Peak phase response occurs when the eddy current time constant approaches the Te value (3˜4 ms), where measurements for the eddy current time constant and amplitude are least accurate and reliable with the available Eddy current compensation (ECC) method. Therefore, some configurations of the present invention use equation (4) within a pre-emphasis ECC framework.

In particular, some configurations of the present invention measure eddy current having a short time constant and use pre-emphasis ECC 20 to correct for the short time constant eddy current. (The eddy current measurement utilizes, for example, RF transmitter 22, transmitting antenna 24, receiving antenna 26, RF receiver 28, and processor 30) Thus, various configurations of the present invention turn off short time constant pre-emphasis ECC coefficients in pre-emphasis ECC 20 so an original system level eddy current is fully exposed. Next, gradient controller 18 is operated to run a phase-contrast sequence using bipolar gradients and utilizing an alternating polarity and a phase difference image of a static phantom that fills a majority of the field of view of MRI apparatus 10. After acquiring the phase image data, the phase image is fit to this data utilizing, for example, processor 30. (Any other suitable processor in or outside of MRI apparatus 10 can also be used.) The fit is performed, for example, to a 2-dimensional second order polynomial written:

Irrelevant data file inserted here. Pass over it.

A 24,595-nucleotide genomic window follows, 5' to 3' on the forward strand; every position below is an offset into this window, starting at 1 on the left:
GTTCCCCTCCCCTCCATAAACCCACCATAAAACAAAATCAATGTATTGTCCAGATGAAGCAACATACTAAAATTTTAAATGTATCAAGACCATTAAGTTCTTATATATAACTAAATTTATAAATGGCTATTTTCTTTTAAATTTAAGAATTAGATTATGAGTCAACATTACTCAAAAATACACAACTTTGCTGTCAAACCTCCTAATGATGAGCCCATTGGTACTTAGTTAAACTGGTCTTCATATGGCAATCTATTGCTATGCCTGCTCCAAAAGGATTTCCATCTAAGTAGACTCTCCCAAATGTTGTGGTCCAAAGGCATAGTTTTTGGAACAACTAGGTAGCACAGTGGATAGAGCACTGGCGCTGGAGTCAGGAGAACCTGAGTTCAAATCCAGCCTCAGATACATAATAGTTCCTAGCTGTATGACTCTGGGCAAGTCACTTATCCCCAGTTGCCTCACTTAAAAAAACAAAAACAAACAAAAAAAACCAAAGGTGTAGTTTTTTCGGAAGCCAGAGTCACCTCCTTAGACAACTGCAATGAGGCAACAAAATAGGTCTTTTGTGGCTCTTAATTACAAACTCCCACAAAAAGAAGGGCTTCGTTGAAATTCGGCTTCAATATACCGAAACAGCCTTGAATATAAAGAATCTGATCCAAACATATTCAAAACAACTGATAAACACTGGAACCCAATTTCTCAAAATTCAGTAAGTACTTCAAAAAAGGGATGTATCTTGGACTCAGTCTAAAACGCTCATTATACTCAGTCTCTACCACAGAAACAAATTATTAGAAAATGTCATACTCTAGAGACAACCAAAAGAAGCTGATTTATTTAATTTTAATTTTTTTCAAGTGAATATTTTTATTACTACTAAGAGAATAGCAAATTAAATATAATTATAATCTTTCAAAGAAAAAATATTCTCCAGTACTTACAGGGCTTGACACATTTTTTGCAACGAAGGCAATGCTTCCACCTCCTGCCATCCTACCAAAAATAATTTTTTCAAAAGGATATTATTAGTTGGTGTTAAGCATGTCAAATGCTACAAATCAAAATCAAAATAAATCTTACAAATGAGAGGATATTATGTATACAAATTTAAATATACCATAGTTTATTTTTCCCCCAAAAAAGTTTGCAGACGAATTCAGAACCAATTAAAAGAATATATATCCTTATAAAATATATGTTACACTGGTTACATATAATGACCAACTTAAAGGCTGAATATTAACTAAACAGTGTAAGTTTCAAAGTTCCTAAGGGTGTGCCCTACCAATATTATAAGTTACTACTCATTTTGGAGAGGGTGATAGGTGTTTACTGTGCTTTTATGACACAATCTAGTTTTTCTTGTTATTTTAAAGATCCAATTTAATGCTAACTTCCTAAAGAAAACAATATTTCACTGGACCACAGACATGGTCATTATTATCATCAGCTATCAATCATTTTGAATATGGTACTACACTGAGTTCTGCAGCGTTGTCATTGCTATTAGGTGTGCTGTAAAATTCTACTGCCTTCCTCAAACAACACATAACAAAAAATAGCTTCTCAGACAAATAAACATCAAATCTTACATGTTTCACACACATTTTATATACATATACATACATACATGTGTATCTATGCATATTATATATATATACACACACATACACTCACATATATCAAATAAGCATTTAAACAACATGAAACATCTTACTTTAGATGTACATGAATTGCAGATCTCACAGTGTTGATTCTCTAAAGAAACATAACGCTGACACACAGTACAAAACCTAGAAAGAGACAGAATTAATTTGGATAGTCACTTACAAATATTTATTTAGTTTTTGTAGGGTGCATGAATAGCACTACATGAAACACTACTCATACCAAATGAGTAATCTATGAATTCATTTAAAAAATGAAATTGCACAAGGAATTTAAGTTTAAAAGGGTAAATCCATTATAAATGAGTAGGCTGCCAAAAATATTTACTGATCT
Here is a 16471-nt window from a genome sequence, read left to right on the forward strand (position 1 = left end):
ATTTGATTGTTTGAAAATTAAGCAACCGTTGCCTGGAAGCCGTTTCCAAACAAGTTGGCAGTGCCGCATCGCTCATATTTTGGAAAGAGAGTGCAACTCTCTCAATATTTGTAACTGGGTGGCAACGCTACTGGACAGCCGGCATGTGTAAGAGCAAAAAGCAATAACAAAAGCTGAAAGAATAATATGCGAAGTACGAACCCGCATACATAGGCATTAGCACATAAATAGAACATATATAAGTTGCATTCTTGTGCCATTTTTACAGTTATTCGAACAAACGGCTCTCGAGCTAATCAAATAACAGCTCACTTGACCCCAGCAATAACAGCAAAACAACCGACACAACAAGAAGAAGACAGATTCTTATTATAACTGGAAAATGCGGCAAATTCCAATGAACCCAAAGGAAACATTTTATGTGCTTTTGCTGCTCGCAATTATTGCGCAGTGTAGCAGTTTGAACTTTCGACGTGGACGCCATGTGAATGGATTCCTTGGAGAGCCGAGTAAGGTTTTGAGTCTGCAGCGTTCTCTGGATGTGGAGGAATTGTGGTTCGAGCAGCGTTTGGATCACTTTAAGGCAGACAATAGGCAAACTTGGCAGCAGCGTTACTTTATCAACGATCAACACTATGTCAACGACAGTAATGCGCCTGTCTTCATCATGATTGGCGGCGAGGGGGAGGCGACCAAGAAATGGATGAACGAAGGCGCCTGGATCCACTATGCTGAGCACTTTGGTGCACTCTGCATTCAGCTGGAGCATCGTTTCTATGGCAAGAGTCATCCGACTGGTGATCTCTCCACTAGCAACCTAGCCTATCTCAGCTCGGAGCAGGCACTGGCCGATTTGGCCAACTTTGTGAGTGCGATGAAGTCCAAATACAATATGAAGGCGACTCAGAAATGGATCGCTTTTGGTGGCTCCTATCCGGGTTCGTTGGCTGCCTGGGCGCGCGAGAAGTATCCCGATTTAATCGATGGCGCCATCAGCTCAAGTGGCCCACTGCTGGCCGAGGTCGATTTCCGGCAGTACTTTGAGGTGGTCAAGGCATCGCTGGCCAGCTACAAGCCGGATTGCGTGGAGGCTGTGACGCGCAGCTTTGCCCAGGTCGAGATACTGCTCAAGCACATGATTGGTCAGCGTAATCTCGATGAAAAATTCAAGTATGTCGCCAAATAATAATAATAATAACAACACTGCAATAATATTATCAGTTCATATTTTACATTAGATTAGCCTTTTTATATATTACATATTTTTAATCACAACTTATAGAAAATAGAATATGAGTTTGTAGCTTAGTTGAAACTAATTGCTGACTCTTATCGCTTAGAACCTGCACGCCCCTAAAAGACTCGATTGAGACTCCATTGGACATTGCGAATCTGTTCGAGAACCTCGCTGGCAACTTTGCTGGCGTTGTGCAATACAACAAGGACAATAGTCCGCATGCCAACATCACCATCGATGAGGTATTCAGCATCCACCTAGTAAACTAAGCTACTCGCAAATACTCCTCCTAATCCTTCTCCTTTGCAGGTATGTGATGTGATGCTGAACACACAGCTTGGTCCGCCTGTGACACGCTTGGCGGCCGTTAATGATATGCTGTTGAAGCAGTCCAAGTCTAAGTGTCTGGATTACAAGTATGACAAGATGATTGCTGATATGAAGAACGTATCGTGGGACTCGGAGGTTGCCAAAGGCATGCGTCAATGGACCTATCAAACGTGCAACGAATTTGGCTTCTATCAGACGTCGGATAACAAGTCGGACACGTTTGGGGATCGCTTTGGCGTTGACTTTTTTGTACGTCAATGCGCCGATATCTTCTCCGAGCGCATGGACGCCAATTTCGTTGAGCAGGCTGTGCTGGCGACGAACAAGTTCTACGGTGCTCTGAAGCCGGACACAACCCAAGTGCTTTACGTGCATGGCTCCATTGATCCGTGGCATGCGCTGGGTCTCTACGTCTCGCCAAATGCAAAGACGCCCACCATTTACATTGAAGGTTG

φ(x,y)=a+bx+cy+dx 2 +ey 2 +fxy  (5)

Axes x and y correspond to the two dimensions of the acquired images, and in some configurations are linked to different physical gradient axes dependent upon a selected imaging plane and flow direction. Notably, a substantial second order effect results from under-corrected Maxwell terms, or is induced by higher order eddy current currents. Therefore, various configurations of the present invention utilize a least squares fit to at least second order to cleanly separate out DC terms a and linear terms b and c. In some configurations, a linear fit is used.